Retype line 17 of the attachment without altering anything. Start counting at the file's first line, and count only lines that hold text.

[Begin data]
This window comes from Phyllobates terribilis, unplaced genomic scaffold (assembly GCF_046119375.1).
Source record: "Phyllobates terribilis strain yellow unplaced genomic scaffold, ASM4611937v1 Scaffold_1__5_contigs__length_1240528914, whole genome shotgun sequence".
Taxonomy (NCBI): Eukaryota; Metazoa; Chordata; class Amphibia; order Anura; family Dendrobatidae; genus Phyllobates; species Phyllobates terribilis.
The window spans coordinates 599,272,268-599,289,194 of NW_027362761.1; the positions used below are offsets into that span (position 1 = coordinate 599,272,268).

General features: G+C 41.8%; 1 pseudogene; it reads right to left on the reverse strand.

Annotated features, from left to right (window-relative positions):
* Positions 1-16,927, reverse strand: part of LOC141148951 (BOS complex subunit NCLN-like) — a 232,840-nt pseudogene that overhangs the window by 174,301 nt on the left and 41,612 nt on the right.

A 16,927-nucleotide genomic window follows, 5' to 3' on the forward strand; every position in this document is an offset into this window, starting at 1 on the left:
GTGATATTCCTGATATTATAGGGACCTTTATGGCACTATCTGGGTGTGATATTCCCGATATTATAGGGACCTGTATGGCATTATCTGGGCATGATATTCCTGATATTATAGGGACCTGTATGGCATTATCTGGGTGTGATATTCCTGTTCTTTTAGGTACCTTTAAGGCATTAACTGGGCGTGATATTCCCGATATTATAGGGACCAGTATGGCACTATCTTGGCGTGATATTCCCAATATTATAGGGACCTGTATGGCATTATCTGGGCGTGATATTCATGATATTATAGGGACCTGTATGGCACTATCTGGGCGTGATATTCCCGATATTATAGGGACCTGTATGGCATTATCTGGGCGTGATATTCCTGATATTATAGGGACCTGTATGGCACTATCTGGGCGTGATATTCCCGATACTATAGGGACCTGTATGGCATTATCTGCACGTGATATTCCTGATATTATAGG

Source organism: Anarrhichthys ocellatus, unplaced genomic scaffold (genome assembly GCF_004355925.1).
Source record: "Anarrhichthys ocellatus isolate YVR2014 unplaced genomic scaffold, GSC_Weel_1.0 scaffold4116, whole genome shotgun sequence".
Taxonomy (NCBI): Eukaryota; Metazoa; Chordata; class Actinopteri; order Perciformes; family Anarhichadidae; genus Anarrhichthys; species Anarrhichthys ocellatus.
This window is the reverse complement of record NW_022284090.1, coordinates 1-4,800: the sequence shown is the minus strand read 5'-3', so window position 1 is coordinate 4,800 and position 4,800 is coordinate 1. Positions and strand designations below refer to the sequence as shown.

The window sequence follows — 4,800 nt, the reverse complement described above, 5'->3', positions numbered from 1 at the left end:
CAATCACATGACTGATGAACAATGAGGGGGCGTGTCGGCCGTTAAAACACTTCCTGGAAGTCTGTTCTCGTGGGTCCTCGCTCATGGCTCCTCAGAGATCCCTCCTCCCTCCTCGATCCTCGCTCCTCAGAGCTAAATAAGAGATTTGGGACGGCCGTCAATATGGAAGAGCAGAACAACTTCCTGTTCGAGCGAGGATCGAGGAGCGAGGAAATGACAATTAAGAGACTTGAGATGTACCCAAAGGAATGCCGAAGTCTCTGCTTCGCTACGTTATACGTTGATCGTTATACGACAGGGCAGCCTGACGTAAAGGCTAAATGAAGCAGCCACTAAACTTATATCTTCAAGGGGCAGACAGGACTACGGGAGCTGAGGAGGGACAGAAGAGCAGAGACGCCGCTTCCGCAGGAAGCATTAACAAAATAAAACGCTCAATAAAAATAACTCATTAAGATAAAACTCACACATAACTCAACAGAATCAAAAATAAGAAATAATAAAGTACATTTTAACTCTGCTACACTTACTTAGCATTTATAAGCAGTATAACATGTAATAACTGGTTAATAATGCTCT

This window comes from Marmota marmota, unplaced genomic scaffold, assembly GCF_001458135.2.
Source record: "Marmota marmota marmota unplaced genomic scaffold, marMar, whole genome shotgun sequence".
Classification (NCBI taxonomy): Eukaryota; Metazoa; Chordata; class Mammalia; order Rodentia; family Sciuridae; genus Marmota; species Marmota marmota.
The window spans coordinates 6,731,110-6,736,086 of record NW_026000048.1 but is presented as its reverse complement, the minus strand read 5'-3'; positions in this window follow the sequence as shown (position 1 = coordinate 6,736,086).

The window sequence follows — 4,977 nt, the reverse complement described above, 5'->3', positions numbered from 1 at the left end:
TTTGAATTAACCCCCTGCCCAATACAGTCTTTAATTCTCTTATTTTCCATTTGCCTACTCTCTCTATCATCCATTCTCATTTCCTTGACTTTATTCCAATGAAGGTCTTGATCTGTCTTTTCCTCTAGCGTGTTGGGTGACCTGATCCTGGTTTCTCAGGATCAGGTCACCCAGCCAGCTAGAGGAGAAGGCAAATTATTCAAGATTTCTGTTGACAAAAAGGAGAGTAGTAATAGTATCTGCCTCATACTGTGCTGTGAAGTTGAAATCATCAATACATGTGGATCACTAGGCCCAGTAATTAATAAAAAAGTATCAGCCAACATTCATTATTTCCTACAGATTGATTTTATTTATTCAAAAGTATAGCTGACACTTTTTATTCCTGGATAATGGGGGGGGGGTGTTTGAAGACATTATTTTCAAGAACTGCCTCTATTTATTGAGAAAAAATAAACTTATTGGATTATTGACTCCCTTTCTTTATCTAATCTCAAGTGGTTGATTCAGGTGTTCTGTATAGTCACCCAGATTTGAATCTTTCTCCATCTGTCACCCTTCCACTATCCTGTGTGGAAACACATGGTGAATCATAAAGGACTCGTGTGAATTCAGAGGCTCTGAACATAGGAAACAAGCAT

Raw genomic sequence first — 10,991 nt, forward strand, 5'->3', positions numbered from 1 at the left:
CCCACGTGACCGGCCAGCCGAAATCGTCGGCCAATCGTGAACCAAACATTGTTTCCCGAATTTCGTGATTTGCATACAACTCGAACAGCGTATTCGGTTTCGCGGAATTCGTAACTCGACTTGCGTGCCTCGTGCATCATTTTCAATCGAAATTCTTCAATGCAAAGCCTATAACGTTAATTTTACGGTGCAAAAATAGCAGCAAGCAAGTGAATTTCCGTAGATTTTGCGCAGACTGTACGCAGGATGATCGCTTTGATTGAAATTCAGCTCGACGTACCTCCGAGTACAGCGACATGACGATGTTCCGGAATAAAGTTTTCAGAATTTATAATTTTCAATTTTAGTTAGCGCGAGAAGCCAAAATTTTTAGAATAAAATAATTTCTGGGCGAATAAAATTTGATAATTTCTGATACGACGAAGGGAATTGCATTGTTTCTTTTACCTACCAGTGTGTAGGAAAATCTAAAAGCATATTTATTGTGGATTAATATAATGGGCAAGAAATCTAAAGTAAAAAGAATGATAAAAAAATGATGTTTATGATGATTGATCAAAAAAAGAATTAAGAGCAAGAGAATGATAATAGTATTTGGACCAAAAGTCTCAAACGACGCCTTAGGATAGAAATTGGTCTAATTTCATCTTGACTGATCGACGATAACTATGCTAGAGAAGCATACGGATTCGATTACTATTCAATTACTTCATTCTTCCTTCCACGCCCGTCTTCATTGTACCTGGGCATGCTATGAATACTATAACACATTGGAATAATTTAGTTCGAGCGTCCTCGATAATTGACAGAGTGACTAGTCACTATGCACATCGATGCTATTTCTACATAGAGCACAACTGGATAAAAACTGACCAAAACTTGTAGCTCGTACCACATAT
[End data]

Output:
Source record: "Marmota marmota marmota unplaced genomic scaffold, marMar, whole genome shotgun sequence".